Fifty-one girls experience campus life and education at the LGLA


Photo by: Alexis Cannon

Guests socialize at the Louisiana Girl’s Leadership Academy’s closing ceremony reception on June 15, 2016.

Nicholls State University hosted 51 high school students for the annual Louisiana Girls Leadership Academy as they learned leadership skills and were able to get a sneak preview of life on campus.

In addition to their educational experience, the participants stayed in the Millet Residence Hall on campus and ate their meals in Vernon F. Galliano cafeteria.

According to Laura Badeaux, director of the Louisiana Center for Women in Government and Business, the academy does not contribute money to the University, instead it gives the participants an opportunity to see what Nicholls has to offer in degree programs.
Brandie Toups, chair of LGLA, said the academy is treated like a regular summer camp out of Continuing Education. LGLA is also seen as a recruiting tool for Nicholls.

“We see this as an opportunity for these students to be recruited by the University,” Toups said. “In addition to the girls staying on campus and eating in the cafeteria, we have admissions do a recruiting presentation during the academy.”

Mass Communication major Nicole Henry, counselor for the academy said many of the girls in her group are planning to attend Nicholls for college.

“Nicholls graciously hosting this academy was a major benefit because most of the girls are approaching college and staying on a nice campus like Nicholls allowed them to see what their college experience could be like if they attended here,” Henry said.

Badeaux took over the academy in 2009 and wanted to change the event to a more educational experience rather than it being treated like any other camp at Nicholls.

Badeaux became director of the Center in 2008 and in 2009 took over the academy. Badeaux said Brandie Toups, chairperson of LGLA and herself tweak the curriculum every year according to each girl’s evaluation. This year, they did an entire session on what the participants should put on social media and how to present themselves in the future.

“We are trying to teach them responsible citizenship, public policy education and promoting themselves in public service or up the corporate ladder,” Badeaux said. “We teach that in communication, which is the foundation of leadership. There is a difference in an effective leader and a successful leader.”

Adele Boudreaux, a first-time participant of LGLA this year, said her experience was very busy because they had speakers and met a lot of people.

“Even though we didn’t have much down time, we still got to bond with everybody in our group,” Boudreaux said. “It was great to make those friendships and connections along with learning a lot from each other.”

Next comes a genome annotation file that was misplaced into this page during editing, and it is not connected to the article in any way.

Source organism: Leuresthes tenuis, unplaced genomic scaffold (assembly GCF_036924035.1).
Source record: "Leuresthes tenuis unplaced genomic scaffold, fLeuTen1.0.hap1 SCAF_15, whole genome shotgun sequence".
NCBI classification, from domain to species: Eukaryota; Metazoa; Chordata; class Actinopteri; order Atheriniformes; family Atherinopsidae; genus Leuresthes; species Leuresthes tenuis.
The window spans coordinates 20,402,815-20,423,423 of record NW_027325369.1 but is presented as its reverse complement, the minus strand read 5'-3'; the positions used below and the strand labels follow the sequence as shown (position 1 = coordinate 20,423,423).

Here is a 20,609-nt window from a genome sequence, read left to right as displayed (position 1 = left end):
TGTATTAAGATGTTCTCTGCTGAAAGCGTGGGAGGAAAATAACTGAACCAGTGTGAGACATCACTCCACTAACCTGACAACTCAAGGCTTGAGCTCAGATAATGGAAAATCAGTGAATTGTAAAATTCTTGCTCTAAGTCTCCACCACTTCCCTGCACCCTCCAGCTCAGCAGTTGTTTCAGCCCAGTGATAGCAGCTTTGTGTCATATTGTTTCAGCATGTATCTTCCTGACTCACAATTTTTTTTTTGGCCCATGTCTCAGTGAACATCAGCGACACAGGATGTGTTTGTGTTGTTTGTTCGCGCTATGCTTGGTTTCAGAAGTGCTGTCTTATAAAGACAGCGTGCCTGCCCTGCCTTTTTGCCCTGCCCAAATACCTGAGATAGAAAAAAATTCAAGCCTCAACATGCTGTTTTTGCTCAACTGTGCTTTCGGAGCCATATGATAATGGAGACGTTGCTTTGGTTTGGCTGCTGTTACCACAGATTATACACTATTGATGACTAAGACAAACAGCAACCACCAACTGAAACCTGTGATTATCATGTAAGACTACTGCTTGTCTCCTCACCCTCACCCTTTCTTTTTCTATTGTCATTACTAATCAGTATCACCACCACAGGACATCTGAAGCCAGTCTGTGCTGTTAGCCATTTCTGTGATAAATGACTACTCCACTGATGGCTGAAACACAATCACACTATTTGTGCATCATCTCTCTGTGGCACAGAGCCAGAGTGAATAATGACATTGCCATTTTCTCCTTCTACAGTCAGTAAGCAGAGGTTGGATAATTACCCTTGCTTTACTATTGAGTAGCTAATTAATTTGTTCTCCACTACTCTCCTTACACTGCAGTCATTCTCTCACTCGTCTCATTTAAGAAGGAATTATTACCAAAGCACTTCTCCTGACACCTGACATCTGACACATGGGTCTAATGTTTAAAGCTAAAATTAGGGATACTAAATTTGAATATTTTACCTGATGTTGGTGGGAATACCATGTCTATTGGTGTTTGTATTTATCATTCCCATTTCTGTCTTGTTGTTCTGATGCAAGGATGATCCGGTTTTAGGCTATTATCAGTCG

The academy had a total of seven counselors and two junior counselors working with the attendees. The senior counselors were college-aged women and the junior counselors were once participants of the LGLA.

Henry has never been a counselor for the academy before. Henry said being a counselor has taught her patience and understanding.
“I think supervising a group of girls allowed me to see how special and unique each girl was,” Henry said. “That uniqueness meant each girl needed more or less help on certain projects.”

Activities for the participants included taking a field trip to the Governor’s mansion and meeting the state’s first lady, Donna Edwards. They also had actors to teach the girls improvising and listened to various speakers.

The keynote speaker for LGLA was Shiza Shahid. Shahid is the co-founder of the Malala fund, an organization representing Malala Yousafzai who was shot by the Taliban for her advocacy in girl’s education. Her message to the girls was for them to depend on themselves and not anyone else.

Badeaux said the academy is the most significant educational academy for young girls in Louisiana. The goal of the academy is to develop high potential leaders in community and public service through responsible citizenship.

“This is an intensive four day learning experience,” Badeaux said. “We teach in having fun but it is still a learning experience.”
Boudreaux said she would like to go back to the academy next year, just in a different role.

“I would love to attend again next year and maybe as a junior counselor,” Boudreaux said. “I think it is not so much as a repeat as it is a growing experience. The idea is to grow with the academy.”